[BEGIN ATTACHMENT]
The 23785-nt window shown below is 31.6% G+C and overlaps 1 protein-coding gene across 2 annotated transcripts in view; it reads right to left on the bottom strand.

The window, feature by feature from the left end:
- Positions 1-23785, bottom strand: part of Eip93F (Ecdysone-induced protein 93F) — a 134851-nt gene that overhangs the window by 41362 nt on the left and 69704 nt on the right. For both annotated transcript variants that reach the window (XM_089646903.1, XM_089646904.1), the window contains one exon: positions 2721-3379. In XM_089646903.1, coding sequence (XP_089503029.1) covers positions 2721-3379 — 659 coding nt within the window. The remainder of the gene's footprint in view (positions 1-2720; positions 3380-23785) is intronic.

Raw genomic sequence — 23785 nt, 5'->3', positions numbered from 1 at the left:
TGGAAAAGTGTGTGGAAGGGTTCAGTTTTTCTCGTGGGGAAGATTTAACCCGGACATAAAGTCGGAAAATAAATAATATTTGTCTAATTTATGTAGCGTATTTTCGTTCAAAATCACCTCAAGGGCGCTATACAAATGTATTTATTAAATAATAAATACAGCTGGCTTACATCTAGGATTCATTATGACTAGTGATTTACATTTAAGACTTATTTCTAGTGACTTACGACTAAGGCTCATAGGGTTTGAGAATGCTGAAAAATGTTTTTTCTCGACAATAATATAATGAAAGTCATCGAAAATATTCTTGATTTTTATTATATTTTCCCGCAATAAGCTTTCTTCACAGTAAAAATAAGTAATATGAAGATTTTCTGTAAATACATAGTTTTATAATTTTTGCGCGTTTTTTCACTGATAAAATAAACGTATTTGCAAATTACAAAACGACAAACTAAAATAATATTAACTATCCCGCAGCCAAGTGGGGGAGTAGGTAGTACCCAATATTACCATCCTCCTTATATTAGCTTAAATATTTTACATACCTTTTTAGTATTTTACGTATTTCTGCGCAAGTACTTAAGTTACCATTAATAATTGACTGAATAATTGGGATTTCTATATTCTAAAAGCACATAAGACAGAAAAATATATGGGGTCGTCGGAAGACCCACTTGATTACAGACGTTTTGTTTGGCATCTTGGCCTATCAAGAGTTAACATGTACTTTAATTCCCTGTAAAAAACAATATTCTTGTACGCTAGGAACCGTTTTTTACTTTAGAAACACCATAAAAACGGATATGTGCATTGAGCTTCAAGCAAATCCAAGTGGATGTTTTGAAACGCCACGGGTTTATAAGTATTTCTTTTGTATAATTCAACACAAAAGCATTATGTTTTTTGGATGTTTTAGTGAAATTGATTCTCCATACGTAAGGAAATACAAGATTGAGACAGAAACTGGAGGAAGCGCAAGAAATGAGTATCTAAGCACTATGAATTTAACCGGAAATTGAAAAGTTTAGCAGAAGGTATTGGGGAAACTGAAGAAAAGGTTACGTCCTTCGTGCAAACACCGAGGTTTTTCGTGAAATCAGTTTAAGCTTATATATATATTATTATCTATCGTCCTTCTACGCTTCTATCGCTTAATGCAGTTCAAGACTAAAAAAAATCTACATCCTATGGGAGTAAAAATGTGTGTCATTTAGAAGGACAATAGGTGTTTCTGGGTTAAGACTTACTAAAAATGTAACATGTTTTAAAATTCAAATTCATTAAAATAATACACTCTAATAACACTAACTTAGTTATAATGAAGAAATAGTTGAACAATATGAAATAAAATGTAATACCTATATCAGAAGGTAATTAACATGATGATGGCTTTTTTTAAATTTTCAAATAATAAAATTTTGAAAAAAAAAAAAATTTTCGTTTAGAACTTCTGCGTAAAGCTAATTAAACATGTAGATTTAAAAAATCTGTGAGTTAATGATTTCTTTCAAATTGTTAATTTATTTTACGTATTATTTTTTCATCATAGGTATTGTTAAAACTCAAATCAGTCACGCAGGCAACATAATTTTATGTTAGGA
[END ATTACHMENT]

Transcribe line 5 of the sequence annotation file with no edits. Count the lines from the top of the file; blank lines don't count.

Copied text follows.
TGGAAAAGTGTGTGGAAGGGTTCAGTTTTTCTCGTGGGGAAGATTTAACCCGGACATAAAGTCGGAAAATAAATAATATTTGTCTAATTTATGTAGCGTATTTTCGTTCAAAATCACCTCAAGGGCGCTATACAAATGTATTTATTAAATAATAAATACAGCTGGCTTACATCTAGGATTCATTATGACTAGTGATTTACATTTAAGACTTATTTCTAGTGACTTACGACTAAGGCTCATAGGGTTTGAGAATGCTGAAAAATGTTTTTTCTCGACAATAATATAATGAAAGTCATCGAAAATATTCTTGATTTTTATTATATTTTCCCGCAATAAGCTTTCTTCACAGTAAAAATAAGTAATATGAAGATTTTCTGTAAATACATAGTTTTATAATTTTTGCGCGTTTTTTCACTGATAAAATAAACGTATTTGCAAATTACAAAACGACAAACTAAAATAATATTAACTATCCCGCAGCCAAGTGGGGGAGTAGGTAGTACCCAATATTACCATCCTCCTTATATTAGCTTAAATATTTTACATACCTTTTTAGTATTTTACGTATTTCTGCGCAAGTACTTAAGTTACCATTAATAATTGACTGAATAATTGGGATTTCTATATTCTAAAAGCACATAAGACAGAAAAATATATGGGGTCGTCGGAAGACCCACTTGATTACAGACGTTTTGTTTGGCATCTTGGCCTATCAAGAGTTAACATGTACTTTAATTCCCTGTAAAAAACAATATTCTTGTACGCTAGGAACCGTTTTTTACTTTAGAAACACCATAAAAACGGATATGTGCATTGAGCTTCAAGCAAATCCAAGTGGATGTTTTGAAACGCCACGGGTTTATAAGTATTTCTTTTGTATAATTCAACACAAAAGCATTATGTTTTTTGGATGTTTTAGTGAAATTGATTCTCCATACGTAAGGAAATACAAGATTGAGACAGAAACTGGAGGAAGCGCAAGAAATGAGTATCTAAGCACTATGAATTTAACCGGAAATTGAAAAGTTTAGCAGAAGGTATTGGGGAAACTGAAGAAAAGGTTACGTCCTTCGTGCAAACACCGAGGTTTTTCGTGAAATCAGTTTAAGCTTATATATATATTATTATCTATCGTCCTTCTACGCTTCTATCGCTTAATGCAGTTCAAGACTAAAAAAAATCTACATCCTATGGGAGTAAAAATGTGTGTCATTTAGAAGGACAATAGGTGTTTCTGGGTTAAGACTTACTAAAAATGTAACATGTTTTAAAATTCAAATTCATTAAAATAATACACTCTAATAACACTAACTTAGTTATAATGAAGAAATAGTTGAACAATATGAAATAAAATGTAATACCTATATCAGAAGGTAATTAACATGATGATGGCTTTTTTTAAATTTTCAAATAATAAAATTTTGAAAAAAAAAAAAATTTTCGTTTAGAACTTCTGCGTAAAGCTAATTAAACATGTAGATTTAAAAAATCTGTGAGTTAATGATTTCTTTCAAATTGTTAATTTATTTTACGTATTATTTTTTCATCATAGGTATTGTTAAAACTCAAATCAGTCACGCAGGCAACATAATTTTATGTTAGGA